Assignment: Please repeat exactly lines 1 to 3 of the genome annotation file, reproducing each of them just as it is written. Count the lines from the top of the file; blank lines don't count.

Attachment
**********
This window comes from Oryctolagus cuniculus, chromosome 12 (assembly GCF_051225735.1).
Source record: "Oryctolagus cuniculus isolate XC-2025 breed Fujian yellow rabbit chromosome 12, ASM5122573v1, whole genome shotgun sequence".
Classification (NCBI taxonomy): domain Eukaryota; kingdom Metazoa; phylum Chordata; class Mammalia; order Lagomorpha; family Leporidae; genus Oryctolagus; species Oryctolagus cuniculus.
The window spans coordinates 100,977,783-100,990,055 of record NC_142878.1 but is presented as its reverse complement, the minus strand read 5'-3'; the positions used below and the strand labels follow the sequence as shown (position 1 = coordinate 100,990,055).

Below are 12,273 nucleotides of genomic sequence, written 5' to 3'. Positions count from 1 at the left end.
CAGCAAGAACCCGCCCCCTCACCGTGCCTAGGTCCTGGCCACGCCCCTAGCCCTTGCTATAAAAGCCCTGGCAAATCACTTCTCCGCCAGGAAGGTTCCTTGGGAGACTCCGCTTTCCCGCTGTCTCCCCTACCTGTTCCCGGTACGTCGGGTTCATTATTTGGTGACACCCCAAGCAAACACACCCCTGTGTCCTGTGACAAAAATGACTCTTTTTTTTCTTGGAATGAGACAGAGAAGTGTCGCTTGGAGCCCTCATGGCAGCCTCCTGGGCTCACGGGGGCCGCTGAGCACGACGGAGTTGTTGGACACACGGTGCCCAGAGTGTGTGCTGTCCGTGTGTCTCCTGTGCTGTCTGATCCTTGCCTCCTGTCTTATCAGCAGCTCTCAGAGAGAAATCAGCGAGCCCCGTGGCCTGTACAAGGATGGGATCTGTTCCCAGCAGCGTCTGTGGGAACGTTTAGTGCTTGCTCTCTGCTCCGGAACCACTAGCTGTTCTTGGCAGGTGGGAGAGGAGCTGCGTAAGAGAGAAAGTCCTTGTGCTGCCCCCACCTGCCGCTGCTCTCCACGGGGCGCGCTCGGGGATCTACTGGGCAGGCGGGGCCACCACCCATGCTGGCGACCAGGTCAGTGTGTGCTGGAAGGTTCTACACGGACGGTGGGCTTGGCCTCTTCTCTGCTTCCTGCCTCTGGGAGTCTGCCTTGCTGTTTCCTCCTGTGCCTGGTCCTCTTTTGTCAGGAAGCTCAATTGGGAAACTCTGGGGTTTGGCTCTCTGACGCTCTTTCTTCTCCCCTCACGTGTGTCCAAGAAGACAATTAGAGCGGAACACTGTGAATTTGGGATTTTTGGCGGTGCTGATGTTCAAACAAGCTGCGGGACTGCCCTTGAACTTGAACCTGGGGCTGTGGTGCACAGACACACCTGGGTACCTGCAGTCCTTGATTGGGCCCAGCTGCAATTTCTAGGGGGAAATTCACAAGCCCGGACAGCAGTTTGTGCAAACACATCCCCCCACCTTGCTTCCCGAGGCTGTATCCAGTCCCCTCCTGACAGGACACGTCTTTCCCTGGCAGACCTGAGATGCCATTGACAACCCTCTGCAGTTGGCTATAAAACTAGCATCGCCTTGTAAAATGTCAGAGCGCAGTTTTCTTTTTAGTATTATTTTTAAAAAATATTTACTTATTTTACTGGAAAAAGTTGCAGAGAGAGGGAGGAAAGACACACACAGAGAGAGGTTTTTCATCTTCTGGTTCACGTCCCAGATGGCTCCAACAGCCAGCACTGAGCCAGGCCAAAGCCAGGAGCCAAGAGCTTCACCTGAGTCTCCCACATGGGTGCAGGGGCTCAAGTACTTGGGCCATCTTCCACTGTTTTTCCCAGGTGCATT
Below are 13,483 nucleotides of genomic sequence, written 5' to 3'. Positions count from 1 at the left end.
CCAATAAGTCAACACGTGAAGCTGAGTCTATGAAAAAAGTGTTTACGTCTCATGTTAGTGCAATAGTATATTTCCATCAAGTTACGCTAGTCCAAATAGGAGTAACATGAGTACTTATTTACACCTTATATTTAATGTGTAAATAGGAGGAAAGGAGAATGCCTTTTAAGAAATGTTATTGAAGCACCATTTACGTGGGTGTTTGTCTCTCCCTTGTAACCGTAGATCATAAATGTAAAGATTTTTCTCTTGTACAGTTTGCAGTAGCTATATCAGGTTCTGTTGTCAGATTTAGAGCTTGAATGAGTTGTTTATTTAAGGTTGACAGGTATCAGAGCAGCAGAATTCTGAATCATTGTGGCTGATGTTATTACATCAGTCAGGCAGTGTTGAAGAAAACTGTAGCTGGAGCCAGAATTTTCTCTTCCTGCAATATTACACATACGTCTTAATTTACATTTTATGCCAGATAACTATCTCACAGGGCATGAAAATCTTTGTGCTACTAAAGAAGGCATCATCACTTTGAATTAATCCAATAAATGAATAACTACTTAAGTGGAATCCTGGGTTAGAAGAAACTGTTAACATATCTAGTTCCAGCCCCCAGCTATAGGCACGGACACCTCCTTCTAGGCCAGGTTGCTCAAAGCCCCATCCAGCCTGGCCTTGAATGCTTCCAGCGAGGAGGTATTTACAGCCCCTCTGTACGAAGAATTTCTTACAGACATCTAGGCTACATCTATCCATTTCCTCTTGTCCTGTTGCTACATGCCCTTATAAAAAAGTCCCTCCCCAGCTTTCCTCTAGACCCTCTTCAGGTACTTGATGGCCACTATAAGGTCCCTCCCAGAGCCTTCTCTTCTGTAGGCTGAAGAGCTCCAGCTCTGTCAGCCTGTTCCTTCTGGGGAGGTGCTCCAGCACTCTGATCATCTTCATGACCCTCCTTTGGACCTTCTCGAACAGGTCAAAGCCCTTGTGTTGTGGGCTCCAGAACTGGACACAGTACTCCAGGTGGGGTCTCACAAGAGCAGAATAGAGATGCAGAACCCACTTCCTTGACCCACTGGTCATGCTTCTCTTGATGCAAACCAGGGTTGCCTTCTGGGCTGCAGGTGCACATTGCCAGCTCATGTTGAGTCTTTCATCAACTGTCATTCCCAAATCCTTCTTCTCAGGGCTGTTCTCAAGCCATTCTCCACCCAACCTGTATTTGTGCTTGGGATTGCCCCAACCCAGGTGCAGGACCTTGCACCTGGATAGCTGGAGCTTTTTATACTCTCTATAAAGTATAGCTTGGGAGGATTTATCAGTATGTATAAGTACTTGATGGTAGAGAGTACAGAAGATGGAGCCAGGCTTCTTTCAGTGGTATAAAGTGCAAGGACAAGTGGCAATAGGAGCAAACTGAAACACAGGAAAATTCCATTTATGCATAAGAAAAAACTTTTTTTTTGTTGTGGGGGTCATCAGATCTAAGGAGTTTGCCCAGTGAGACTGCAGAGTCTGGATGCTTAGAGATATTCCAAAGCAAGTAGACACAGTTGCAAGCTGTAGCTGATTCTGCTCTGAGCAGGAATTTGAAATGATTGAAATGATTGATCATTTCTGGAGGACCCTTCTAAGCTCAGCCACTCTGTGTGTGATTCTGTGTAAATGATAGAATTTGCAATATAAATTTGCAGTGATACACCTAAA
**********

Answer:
This window comes from Oryctolagus cuniculus, chromosome 12 (assembly GCF_051225735.1).
Source record: "Oryctolagus cuniculus isolate XC-2025 breed Fujian yellow rabbit chromosome 12, ASM5122573v1, whole genome shotgun sequence".
Classification (NCBI taxonomy): domain Eukaryota; kingdom Metazoa; phylum Chordata; class Mammalia; order Lagomorpha; family Leporidae; genus Oryctolagus; species Oryctolagus cuniculus.